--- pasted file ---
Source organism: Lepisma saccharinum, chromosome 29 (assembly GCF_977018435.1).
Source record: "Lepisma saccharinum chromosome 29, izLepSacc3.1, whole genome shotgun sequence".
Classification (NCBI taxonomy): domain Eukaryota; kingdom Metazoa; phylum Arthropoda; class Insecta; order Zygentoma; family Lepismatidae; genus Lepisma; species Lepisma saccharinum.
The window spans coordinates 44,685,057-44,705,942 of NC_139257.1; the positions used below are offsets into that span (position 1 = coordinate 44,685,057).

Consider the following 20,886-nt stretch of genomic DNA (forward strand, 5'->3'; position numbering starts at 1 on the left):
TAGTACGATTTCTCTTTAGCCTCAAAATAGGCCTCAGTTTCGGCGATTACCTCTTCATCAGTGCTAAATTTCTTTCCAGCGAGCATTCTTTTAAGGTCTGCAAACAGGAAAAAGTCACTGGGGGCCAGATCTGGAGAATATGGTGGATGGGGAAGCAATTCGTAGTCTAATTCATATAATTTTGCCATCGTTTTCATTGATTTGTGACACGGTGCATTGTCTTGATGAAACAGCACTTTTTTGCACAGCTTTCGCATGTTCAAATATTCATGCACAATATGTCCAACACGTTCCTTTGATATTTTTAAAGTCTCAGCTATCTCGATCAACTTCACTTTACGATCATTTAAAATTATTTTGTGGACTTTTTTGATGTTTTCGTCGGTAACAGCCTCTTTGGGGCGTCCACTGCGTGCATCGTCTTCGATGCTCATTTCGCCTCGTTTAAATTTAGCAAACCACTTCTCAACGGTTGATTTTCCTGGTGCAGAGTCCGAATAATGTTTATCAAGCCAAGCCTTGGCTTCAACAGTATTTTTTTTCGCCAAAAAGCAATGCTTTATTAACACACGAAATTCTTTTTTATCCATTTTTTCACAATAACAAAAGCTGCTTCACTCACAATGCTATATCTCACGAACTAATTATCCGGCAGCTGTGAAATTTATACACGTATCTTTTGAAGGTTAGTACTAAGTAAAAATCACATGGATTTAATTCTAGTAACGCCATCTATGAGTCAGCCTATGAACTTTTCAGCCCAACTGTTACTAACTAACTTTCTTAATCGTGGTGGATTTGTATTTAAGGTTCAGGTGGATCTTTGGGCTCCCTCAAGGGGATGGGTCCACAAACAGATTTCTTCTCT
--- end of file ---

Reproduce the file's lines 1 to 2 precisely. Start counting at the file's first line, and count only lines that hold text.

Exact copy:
Source organism: Lepisma saccharinum, chromosome 29 (assembly GCF_977018435.1).
Source record: "Lepisma saccharinum chromosome 29, izLepSacc3.1, whole genome shotgun sequence".